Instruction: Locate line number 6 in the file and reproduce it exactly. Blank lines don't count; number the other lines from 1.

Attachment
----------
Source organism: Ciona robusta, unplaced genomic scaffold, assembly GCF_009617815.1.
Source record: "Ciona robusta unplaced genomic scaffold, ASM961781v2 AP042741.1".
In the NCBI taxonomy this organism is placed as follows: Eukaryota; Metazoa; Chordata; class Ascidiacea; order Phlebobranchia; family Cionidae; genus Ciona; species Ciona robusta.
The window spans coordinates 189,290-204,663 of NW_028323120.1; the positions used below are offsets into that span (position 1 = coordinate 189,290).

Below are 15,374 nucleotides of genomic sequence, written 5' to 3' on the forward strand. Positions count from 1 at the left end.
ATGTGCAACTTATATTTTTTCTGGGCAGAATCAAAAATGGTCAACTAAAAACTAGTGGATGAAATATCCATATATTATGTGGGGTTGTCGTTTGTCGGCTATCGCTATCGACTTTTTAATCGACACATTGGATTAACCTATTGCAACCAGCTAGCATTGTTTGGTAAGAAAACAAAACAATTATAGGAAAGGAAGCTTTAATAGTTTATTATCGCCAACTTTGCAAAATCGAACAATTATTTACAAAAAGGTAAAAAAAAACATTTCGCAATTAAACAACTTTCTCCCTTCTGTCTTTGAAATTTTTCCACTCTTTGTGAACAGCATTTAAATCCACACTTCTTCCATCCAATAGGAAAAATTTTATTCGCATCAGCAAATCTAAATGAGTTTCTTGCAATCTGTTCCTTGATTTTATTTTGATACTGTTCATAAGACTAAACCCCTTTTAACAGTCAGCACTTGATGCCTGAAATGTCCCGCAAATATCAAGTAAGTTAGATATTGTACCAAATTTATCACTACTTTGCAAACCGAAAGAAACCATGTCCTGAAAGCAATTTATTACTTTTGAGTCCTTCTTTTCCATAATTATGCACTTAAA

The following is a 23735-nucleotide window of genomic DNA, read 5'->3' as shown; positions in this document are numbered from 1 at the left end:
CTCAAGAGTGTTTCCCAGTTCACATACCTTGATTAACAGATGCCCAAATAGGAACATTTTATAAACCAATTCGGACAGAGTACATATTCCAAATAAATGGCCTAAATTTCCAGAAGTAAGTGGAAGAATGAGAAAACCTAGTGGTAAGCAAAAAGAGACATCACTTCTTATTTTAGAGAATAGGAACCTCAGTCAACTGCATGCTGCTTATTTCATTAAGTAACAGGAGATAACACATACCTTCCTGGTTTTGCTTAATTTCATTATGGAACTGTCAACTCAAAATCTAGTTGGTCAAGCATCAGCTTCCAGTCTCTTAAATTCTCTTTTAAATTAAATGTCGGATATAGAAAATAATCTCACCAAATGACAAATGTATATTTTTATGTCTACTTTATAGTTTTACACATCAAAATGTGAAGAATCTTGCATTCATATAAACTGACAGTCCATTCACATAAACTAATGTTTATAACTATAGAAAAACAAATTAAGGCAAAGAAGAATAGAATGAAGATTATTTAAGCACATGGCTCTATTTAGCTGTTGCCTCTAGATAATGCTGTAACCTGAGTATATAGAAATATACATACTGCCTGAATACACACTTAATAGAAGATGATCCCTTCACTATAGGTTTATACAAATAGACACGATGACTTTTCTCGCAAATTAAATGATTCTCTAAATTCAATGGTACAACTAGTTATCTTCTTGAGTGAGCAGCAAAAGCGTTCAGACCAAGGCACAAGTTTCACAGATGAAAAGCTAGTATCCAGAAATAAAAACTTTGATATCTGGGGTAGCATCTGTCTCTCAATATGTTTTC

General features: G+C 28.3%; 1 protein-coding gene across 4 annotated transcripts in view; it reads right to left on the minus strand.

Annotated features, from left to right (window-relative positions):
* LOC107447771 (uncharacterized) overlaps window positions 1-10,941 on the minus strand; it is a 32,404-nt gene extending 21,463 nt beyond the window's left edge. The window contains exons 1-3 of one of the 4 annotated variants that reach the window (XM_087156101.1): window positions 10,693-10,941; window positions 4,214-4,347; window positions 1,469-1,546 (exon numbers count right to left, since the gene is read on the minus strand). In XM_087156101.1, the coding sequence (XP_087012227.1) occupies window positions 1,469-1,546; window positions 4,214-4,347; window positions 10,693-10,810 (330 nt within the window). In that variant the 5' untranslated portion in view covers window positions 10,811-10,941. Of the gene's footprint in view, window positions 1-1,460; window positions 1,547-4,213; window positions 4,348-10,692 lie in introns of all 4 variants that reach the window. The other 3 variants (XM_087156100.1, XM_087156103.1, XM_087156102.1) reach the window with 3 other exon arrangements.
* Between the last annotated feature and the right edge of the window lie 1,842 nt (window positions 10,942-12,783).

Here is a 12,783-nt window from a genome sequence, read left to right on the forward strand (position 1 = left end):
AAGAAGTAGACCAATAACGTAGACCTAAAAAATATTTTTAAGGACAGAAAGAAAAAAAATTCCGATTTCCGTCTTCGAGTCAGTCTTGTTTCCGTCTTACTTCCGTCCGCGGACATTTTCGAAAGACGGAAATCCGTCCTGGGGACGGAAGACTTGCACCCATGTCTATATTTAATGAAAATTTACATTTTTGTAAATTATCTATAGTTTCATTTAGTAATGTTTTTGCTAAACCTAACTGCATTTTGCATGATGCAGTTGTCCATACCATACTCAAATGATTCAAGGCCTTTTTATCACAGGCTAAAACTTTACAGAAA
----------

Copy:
ATGTGCAACTTATATTTTTTCTGGGCAGAATCAAAAATGGTCAACTAAAAACTAGTGGATGAAATATCCATATATTATGTGGGGTTGTCGTTTGTCGGCTATCGCTATCGACTTTTTAATCGACACATTGGATTAACCTATTGCAACCAGCTAGCATTGTTTGGTAAGAAAACAAAACAATTATAGGAAAGGAAGCTTTAATAGTTTATTATCGCCAACTTTGCAAAATCGAACAATTATTTACAAAAAGGTAAAAAAAAACATTTCGCAATTAAACAACTTTCTCCCTTCTGTCTTTGAAATTTTTCCACTCTTTGTGAACAGCATTTAAATCCACACTTCTTCCATCCAATAGGAAAAATTTTATTCGCATCAGCAAATCTAAATGAGTTTCTTGCAATCTGTTCCTTGATTTTATTTTGATACTGTTCATAAGACTAAACCCCTTTTAACAGTCAGCACTTGATGCCTGAAATGTCCCGCAAATATCAAGTAAGTTAGATATTGTACCAAATTTATCACTACTTTGCAAACCGAAAGAAACCATGTCCTGAAAGCAATTTATTACTTTTGAGTCCTTCTTTTCCATAATTATGCACTTAAA